Lecture by Alan Chadwick in New Market, Virginia, 1979
Lecture 1, Part 1.5 (Excerpt: Friar Lawrence's Soliloquy from Shakespeare's Romeo and Juliet.
An Introduction to Alan Chadwick's Lectures and a Glossary of Terms
Contents of this Segment:
Here Shakespeare expresses reverence for the powerful and mysterious forces that are carried by plants, both the healing and the poisonous. He suggests that the same polarity also exists within the souls of human beings. Alan frequently quoted this passage from memory. He used it often as a subject for study in the elocution classes that he gave at Covelo and Virginia. Almost 40 years later, one apprentice could still recite this piece with remarkably few errors considering the lapse of time.
The text from Shakespeare (Act ii Scene iii of Romeo and Juliet) appears below to aid the reader and to compensate for the deficiencies in the audio recording of Alan's rendition.
(Enter Friar Lawrence:)
"The grey-eyed morn smiles on the frowning night,
Chequering the eastern clouds with streaks of light,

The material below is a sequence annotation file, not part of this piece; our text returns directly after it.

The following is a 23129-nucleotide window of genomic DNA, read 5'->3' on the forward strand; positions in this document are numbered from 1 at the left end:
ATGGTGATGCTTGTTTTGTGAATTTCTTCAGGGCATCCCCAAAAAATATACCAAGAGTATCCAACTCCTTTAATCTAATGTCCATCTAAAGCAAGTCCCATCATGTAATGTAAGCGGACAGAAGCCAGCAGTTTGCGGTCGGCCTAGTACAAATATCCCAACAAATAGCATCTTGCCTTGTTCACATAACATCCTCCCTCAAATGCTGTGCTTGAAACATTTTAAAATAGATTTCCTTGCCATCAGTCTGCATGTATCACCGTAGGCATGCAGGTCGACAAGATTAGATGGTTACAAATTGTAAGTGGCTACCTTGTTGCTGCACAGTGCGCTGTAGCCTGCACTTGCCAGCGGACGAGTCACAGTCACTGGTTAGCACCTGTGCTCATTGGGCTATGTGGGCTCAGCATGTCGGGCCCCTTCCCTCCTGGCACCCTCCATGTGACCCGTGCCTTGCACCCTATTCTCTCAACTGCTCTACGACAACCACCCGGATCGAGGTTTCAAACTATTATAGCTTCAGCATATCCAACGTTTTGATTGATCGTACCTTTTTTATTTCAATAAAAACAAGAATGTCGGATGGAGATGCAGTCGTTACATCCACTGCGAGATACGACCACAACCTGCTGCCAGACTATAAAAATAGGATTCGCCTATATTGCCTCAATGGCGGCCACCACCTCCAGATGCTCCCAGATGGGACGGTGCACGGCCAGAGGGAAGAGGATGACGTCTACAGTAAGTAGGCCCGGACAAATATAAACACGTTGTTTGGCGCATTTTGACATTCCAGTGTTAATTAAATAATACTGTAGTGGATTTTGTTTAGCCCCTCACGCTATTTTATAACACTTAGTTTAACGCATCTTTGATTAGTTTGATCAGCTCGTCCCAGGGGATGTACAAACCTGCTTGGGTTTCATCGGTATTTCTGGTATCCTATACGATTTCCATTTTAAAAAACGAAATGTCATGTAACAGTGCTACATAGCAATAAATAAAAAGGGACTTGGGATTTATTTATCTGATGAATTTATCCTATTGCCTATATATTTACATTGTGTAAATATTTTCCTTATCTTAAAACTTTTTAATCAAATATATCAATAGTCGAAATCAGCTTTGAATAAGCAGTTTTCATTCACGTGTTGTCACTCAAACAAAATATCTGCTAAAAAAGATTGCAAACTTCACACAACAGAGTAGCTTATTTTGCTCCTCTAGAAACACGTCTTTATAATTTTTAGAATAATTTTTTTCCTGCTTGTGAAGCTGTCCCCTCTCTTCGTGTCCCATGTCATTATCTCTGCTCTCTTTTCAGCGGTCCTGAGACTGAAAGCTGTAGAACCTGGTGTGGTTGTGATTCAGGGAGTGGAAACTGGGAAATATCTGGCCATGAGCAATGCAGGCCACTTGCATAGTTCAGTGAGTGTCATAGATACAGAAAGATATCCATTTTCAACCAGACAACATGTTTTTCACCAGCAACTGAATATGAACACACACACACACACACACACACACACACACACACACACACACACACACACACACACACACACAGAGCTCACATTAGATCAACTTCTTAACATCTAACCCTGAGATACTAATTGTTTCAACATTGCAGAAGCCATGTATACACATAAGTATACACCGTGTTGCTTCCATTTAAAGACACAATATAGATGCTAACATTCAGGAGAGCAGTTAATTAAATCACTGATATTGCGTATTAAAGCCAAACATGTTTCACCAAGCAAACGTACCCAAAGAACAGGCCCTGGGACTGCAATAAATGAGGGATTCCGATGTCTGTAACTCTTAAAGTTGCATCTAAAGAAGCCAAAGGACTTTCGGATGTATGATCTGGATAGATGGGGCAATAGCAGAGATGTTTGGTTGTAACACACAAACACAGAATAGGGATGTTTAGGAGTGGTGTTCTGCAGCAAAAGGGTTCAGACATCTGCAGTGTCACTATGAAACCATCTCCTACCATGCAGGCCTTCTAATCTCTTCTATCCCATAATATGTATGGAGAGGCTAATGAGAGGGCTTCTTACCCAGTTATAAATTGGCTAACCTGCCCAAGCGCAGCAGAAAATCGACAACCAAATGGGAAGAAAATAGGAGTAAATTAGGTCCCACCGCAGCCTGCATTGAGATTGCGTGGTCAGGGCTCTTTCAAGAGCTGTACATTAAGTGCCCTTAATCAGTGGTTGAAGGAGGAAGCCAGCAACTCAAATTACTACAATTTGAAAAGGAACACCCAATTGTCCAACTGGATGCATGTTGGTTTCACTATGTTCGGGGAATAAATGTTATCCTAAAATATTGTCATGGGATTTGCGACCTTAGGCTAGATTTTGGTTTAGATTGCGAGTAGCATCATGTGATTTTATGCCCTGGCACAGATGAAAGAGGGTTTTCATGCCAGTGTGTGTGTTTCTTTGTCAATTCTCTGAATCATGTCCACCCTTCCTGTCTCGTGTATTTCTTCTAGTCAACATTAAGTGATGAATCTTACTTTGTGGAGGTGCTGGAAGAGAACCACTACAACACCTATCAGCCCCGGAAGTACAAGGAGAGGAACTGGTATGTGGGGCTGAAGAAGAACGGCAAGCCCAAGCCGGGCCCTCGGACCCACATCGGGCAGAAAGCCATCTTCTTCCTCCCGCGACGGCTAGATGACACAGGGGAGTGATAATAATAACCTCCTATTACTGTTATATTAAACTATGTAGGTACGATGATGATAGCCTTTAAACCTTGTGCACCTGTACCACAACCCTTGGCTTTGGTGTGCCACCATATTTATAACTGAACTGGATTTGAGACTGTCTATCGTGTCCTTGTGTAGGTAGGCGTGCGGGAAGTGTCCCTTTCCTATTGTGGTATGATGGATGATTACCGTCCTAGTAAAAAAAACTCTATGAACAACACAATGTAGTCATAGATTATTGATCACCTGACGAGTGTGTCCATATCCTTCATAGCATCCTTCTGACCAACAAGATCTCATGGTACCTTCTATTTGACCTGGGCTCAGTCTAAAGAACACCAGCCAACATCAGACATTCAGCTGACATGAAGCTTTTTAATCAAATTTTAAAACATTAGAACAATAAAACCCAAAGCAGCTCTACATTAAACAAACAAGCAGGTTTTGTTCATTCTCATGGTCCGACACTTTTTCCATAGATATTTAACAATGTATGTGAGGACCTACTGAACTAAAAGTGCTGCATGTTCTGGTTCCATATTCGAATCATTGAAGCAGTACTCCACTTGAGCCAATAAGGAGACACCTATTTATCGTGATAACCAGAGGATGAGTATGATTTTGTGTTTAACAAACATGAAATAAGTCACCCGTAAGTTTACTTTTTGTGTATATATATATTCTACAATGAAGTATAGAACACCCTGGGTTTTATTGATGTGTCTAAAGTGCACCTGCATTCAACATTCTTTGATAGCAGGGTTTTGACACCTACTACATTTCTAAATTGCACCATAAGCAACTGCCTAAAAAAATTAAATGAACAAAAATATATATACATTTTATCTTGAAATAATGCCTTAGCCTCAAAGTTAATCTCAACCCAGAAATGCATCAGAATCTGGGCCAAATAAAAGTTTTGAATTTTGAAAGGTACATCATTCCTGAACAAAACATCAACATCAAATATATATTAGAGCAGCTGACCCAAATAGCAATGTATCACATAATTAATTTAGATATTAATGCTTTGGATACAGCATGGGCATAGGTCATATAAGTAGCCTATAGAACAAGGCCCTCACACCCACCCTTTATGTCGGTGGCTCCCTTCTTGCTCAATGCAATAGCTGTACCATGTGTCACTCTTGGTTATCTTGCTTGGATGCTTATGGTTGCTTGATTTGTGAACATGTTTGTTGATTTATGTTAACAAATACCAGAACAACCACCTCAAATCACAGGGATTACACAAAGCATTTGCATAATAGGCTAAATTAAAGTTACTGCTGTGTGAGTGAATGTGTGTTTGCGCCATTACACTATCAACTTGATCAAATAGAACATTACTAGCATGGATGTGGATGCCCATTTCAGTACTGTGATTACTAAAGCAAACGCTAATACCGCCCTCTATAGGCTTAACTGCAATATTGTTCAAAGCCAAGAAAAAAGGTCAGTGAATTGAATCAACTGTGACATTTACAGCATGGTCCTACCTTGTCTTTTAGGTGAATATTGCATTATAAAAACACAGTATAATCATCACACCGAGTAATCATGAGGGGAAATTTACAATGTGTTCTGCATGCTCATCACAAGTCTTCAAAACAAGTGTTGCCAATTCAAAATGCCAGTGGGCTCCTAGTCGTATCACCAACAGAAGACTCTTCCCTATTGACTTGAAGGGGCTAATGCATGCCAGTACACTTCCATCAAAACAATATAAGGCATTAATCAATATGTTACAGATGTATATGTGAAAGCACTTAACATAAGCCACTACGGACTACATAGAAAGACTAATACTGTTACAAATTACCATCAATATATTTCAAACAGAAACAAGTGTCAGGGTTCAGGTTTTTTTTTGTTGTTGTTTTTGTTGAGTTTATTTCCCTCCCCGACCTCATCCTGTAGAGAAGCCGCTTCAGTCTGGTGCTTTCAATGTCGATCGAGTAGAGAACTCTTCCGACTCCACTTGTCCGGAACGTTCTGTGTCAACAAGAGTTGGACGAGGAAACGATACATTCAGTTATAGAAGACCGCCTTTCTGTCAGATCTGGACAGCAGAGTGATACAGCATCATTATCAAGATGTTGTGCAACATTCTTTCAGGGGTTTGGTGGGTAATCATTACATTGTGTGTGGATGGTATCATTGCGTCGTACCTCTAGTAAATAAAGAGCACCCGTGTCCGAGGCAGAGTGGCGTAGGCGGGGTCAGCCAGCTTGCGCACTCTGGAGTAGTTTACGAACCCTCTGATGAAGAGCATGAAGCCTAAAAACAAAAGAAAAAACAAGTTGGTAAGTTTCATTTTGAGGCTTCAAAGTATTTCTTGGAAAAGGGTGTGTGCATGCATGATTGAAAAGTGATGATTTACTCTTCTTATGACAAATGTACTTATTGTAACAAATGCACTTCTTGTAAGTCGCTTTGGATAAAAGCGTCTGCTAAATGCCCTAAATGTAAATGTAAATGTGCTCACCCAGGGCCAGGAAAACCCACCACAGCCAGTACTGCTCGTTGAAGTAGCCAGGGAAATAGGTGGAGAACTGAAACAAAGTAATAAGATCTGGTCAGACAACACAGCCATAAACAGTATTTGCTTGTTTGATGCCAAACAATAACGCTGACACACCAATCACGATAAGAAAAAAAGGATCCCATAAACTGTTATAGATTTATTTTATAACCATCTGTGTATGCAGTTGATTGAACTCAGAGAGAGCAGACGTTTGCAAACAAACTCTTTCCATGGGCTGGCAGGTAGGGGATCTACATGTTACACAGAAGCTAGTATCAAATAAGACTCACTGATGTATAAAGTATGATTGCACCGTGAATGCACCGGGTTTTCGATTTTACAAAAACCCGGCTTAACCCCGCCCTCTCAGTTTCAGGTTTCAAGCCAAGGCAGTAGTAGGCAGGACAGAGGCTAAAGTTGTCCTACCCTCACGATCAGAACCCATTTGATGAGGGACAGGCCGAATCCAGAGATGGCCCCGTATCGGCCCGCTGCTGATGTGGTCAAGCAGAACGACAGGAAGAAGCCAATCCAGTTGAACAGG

And flecked darkness like a drunkard reels
From forth day's path and Titan's fiery wheels:
Now, ere the sun advance his burning eye,
The day to cheer and night's dank dew to dry,
I must up-fill this osier cage of ours
With baleful weeds and precious-juiced flowers.
The earth that's nature's mother is her tomb;
What is her burying grave that is her womb,
And from her womb children of divers kind
We sucking on her natural bosom find,
Many for many virtues excellent,
None but for some and yet all different.
O, mickle is the powerful grace that lies
In herbs, plants, stones, and their true qualities:
For nought so vile that on the earth doth live
But to the earth some special good doth give,
Nor aught so good but strain'd from that fair use
Revolts from true birth, stumbling on abuse:
Virtue itself turns vice, being misapplied;
And vice sometimes by action dignified.
Within the infant rind of this small flower
Poison hath residence and medicine power:
For this, being smelt, with that part cheers each part;
Being tasted, slays all senses with the heart.
Two such opposed kings encamp them still
In man as well as herbs, grace and rude will;
And where the worser is predominant,
Full soon the canker death eats up that plant."